Bretton Woods should practice good governance, says G-24 report

WASHINGTON, D.C. Mar --The International Monetary Fund and the World Bank, which have set standards of good governance for their borrowing members need to apply the standards themselves through the reform of constitution rules, and decision-making procedures and practices.

In reaching this conclusion, a research paper (“Governance in International Organizations: The Case for Reform in the Bretton Woods Institutions”) for the Group of 24 argues that, more specifically, in order to enhance their own accountability, transparency and members’ participation, they should consider redrawing quotas, revitalizing basic votes, and ensuring operation decisions are made in an open and recorded way - “and not by the practice of consensus on the Board”.

“Even though consensus is seen by some as a way to ‘open up’ discussions, this is not its only effect,” says Ms. Ngaire Woods, author of the paper, due to be published soon by UNCTAD in its series on International Monetary and Financial Issues.

“We found in the experiences of other organizations, such as the UN Security Council and the GATT/WTO, that consensus decision-making can reduce transparency and accountability within an organization. This is equally true in both the Fund and the Bank, where some argue consensus simply masks US dominance. To counter such criticism, the Fund and the Bank have an interest in making their procedures transparent and accountable, and in examining where and how consensus adds to or detracts from these standards.”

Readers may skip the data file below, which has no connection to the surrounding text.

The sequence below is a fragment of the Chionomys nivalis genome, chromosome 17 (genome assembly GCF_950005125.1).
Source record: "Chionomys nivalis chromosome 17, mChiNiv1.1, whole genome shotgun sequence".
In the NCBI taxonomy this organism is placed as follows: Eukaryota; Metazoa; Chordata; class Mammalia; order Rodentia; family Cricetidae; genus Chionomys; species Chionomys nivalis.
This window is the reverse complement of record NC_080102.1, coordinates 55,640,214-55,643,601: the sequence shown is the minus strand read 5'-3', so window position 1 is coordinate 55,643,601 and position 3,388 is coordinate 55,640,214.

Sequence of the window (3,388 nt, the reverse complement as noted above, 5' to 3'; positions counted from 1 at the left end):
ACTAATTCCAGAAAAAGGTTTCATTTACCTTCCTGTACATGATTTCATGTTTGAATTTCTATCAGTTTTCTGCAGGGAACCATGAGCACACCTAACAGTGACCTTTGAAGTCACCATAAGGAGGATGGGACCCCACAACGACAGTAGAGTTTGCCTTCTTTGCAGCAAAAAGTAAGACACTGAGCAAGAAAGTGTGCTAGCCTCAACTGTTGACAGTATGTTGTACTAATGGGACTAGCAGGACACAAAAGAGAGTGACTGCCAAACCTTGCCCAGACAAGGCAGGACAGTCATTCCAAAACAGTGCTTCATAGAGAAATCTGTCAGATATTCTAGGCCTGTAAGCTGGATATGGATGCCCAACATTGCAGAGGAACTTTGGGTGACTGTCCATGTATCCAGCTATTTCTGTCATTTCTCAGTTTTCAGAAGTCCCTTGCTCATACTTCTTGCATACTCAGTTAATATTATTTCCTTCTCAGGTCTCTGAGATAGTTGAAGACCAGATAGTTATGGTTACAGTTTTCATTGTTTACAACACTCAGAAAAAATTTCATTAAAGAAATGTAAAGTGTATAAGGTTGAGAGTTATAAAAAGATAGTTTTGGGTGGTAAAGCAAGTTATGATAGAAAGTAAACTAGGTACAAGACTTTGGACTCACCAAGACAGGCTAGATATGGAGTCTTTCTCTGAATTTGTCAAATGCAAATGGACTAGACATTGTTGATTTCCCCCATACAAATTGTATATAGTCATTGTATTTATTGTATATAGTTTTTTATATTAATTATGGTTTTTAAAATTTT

Ms. Woods is a Fellow in the Department of Politics of University College, Oxford, UK. A summary of the views expressed in her paper has been circulated via the Internet by non-governmental groups in their briefing papers on the BWIs.

While the Woods paper, written in December 1997, does not specifically address the Fund/Bank policies and conditionalities in relation to their being made available to Asian countries in the current crisis, a number of mainstream economists and other critics have brought out that these policies have been formulated by the Fund to suit the interests of the US, and, in fact, have been shaped and changed by the US Treasury.
The two BWIs, Ms. Woods says, should also ensure that clear and impartial rules govern the use of special majorities and introduce double-majorities where particular stakes or stakeholders need safeguarding.

Also, the staff within each organization “need to represent better the range of views of the membership, since participation requires not just ‘better explanation’ but the full involvement of the membership in the definition of problems and solutions that the institutions need to address.”

An analysis of the staffing of the two institutions, she notes, shows “an enormous homogeneity” in the intellectual background of the staff. Some 90% of the IMF professionals with a Ph. D. have received the degrees from universities in the US or Canada.